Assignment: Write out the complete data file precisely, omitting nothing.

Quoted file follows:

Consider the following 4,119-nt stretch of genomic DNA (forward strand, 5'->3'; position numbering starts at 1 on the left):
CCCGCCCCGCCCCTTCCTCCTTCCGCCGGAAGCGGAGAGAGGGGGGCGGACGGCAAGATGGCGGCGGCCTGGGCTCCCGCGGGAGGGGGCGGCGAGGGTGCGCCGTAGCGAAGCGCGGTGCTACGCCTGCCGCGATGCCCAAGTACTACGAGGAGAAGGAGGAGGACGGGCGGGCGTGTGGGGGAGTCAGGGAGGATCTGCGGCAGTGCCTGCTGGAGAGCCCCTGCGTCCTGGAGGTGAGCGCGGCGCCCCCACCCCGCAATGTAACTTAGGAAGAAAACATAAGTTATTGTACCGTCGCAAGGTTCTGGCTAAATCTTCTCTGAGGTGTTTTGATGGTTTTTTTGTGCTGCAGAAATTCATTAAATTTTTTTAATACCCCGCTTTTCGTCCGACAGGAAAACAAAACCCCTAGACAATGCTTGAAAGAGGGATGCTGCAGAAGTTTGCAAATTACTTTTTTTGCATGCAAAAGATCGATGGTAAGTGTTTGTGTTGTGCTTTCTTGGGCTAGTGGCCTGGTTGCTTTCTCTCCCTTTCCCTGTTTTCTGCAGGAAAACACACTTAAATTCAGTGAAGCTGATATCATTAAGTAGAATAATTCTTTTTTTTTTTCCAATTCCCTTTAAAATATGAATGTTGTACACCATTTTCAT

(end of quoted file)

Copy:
Consider the following 4,119-nt stretch of genomic DNA (forward strand, 5'->3'; position numbering starts at 1 on the left):
CCCGCCCCGCCCCTTCCTCCTTCCGCCGGAAGCGGAGAGAGGGGGGCGGACGGCAAGATGGCGGCGGCCTGGGCTCCCGCGGGAGGGGGCGGCGAGGGTGCGCCGTAGCGAAGCGCGGTGCTACGCCTGCCGCGATGCCCAAGTACTACGAGGAGAAGGAGGAGGACGGGCGGGCGTGTGGGGGAGTCAGGGAGGATCTGCGGCAGTGCCTGCTGGAGAGCCCCTGCGTCCTGGAGGTGAGCGCGGCGCCCCCACCCCGCAATGTAACTTAGGAAGAAAACATAAGTTATTGTACCGTCGCAAGGTTCTGGCTAAATCTTCTCTGAGGTGTTTTGATGGTTTTTTTGTGCTGCAGAAATTCATTAAATTTTTTTAATACCCCGCTTTTCGTCCGACAGGAAAACAAAACCCCTAGACAATGCTTGAAAGAGGGATGCTGCAGAAGTTTGCAAATTACTTTTTTTGCATGCAAAAGATCGATGGTAAGTGTTTGTGTTGTGCTTTCTTGGGCTAGTGGCCTGGTTGCTTTCTCTCCCTTTCCCTGTTTTCTGCAGGAAAACACACTTAAATTCAGTGAAGCTGATATCATTAAGTAGAATAATTCTTTTTTTTTTTCCAATTCCCTTTAAAATATGAATGTTGTACACCATTTTCAT